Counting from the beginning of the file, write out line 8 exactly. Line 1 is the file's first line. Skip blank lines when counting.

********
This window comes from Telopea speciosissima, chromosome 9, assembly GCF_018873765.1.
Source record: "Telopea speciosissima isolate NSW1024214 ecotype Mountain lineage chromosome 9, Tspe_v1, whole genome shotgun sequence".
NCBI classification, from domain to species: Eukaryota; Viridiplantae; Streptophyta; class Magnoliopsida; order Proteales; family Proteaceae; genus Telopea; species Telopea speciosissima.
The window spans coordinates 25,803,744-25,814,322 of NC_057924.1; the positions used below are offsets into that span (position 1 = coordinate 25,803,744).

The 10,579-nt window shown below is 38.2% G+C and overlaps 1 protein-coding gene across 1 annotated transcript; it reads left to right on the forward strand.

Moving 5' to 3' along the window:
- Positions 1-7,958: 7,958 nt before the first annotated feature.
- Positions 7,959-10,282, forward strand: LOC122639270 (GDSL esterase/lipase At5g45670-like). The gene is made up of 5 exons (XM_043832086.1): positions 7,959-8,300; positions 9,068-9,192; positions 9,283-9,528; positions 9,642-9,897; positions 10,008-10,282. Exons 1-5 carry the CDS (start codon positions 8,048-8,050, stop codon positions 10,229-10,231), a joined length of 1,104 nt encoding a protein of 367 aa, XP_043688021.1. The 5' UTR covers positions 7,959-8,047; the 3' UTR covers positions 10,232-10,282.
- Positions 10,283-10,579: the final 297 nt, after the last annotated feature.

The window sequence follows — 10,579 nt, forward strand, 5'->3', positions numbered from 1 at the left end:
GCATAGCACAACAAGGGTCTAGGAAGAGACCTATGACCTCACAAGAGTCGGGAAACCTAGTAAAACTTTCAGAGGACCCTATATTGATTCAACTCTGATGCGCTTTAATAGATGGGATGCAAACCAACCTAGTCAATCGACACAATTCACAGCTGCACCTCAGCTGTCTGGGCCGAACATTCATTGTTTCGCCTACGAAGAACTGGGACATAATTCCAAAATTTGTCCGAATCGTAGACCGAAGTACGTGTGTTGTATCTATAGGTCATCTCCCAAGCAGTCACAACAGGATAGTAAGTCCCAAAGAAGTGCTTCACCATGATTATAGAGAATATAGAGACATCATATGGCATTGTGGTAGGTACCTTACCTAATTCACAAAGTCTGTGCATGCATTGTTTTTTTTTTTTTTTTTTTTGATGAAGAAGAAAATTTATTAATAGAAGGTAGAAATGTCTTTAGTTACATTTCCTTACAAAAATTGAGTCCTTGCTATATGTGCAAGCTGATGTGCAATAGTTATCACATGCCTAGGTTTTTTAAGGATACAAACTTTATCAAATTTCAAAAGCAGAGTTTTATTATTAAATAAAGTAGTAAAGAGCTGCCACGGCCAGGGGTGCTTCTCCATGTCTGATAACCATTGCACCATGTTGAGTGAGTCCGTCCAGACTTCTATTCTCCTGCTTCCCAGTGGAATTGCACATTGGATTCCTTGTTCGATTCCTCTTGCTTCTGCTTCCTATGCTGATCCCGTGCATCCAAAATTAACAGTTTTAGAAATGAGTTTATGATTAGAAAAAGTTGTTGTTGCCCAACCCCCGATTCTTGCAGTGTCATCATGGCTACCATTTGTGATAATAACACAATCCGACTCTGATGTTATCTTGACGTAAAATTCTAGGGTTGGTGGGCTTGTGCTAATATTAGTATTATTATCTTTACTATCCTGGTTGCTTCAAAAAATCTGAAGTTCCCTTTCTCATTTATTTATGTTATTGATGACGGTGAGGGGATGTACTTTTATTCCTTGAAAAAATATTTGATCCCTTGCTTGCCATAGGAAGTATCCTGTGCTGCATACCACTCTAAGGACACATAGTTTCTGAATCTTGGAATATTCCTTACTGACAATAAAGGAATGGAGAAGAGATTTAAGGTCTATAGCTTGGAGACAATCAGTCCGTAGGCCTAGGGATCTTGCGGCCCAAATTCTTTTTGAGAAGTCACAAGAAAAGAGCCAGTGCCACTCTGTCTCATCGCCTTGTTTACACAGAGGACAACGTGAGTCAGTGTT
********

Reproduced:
- Positions 7,959-10,282, forward strand: LOC122639270 (GDSL esterase/lipase At5g45670-like). The gene is made up of 5 exons (XM_043832086.1): positions 7,959-8,300; positions 9,068-9,192; positions 9,283-9,528; positions 9,642-9,897; positions 10,008-10,282. Exons 1-5 carry the CDS (start codon positions 8,048-8,050, stop codon positions 10,229-10,231), a joined length of 1,104 nt encoding a protein of 367 aa, XP_043688021.1. The 5' UTR covers positions 7,959-8,047; the 3' UTR covers positions 10,232-10,282.